Mapping data to aid response to humanitarian emergencies in post-conflict Iraq

20 mars 2019
Oladipo Akinpelumi, UN Volunteer GIS Officer, Iraq
The humanitarian crisis in Iraq remains one of the most volatile in the world. Although the conflict ended in 2017, some 8.7 million people are in need of humanitarian assistance and two million are internally displaced. UN Volunteer Oladipo Akinpelumi (Nigeria) joined the Information Management Unit of UN Office for the Coordination of Humanitarian Affairs (OCHA) in Erbil, Iraq, as a Geographic Information Systems Officer in 2016. In this role, he is constantly integrating information to aid response to humanitarian emergencies.
UN Volunteer GIS Officer Oladipo Akinpelumi (Nigeria) at his desk in the offices of OCHA in Erbil, Iraq.
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Serving with OCHA, UN Volunteer Oladipo Akinpelumi responds to the demand for vital data to coordinate humanitarian response. He combines expertise gained from his previous work as a GIS analyst in Nigeria and his two master’s degrees: one in Geographic Information Systems, and another in International Cooperation and Humanitarian Aid.

An important part of my role is to map and update the presence of humanitarian organizations in Iraq. The infographics I produce enable the country operations to make informed decisions to facilitate the provision of aid where it is needed. --Oladipo Akinpelumi, UN Volunteer GIS Officer with OCHA, Iraq

Other volunteering activities Oladipo engages in include providing support on security and ensuring that the warden lists of OCHA Iraq staff are accurate and up-to-date.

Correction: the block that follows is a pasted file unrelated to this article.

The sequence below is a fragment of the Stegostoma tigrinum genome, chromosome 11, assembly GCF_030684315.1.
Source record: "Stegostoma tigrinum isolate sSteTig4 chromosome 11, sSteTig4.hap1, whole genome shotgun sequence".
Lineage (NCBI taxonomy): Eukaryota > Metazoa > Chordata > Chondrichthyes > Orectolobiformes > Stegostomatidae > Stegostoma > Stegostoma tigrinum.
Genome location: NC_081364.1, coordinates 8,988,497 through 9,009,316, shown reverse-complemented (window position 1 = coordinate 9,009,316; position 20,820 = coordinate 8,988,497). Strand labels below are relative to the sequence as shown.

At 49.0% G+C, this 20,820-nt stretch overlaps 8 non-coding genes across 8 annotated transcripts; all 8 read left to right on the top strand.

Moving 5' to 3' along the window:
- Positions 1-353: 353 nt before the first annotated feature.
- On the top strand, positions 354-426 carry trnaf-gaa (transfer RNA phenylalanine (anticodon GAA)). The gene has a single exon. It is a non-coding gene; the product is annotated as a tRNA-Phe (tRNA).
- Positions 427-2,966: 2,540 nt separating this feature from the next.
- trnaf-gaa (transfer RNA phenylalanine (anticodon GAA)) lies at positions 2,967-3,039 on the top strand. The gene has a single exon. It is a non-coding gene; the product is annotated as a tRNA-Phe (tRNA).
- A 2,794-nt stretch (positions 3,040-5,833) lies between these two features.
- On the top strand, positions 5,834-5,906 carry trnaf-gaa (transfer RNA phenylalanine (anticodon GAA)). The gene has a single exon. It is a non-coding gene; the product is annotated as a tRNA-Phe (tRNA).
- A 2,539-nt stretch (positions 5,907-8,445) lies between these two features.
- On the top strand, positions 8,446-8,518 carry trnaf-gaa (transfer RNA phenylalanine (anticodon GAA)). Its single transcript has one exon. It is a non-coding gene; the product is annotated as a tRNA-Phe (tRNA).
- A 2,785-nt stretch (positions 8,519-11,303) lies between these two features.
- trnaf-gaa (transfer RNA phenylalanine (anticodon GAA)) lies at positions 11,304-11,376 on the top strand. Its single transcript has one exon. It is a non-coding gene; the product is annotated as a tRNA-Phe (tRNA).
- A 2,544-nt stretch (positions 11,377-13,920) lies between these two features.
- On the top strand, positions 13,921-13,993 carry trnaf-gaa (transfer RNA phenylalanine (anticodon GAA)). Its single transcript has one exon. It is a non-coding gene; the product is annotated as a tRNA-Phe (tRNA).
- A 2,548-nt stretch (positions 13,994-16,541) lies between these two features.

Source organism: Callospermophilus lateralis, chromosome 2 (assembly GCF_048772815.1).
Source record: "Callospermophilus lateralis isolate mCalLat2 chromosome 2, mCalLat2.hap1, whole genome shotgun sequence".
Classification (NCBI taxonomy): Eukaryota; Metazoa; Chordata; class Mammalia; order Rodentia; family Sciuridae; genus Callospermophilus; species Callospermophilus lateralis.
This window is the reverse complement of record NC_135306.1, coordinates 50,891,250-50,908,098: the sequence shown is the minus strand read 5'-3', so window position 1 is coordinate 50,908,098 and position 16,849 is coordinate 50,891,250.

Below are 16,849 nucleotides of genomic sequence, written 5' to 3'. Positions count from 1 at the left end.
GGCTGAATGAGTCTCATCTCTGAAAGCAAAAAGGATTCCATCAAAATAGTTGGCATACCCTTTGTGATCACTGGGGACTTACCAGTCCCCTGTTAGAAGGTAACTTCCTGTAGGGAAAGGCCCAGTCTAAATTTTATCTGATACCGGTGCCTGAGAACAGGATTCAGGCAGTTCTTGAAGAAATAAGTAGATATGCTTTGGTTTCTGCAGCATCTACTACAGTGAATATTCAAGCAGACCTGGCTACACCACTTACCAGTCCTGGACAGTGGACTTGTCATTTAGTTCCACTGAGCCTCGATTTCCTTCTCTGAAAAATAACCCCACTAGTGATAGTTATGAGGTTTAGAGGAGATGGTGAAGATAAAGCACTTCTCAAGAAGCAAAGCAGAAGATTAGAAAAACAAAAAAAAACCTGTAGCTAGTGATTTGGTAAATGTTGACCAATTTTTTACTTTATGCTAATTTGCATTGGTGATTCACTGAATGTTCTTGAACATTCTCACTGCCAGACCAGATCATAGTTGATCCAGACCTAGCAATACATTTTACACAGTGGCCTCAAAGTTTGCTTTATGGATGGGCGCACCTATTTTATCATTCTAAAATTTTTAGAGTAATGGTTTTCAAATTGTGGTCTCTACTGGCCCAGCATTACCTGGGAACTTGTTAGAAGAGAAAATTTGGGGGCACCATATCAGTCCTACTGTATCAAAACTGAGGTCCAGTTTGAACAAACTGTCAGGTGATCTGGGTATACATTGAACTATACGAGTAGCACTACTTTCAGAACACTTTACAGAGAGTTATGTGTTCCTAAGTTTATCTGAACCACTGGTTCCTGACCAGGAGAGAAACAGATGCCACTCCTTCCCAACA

He also provides technical support for the coordinated assessments conducted in Iraq, such as the Rapid Needs Assessment in areas that have just opened to humanitarian access, or where there is little information available.          

Because of the rapidly changing environment, data quickly becomes outdated; therefore, it should be used in the most efficient way possible and constantly updated.

The data also depends on the perception of community members and key informants in each location. This means that Oladipo must ensure that his data is reliable, accurate and up-to-date as possible.

Collecting data is not just a matter of numbers. Oladipo interacts with many different people who have been affected by the conflict in the country in countless different ways.

The distance between him and his family is taxing.  While Oladipo has been volunteering for peace in Iraq, his newborn baby was born.

As a UN Volunteer, I realize how much displaced families truly miss their homes and way of life. The opportunity is given for expatriates to aid and help people, using skills they have acquired over the years. --Oladipo Akinpelumi


This story was drafted with the kind assistance of Online Volunteer Erin O’Neill.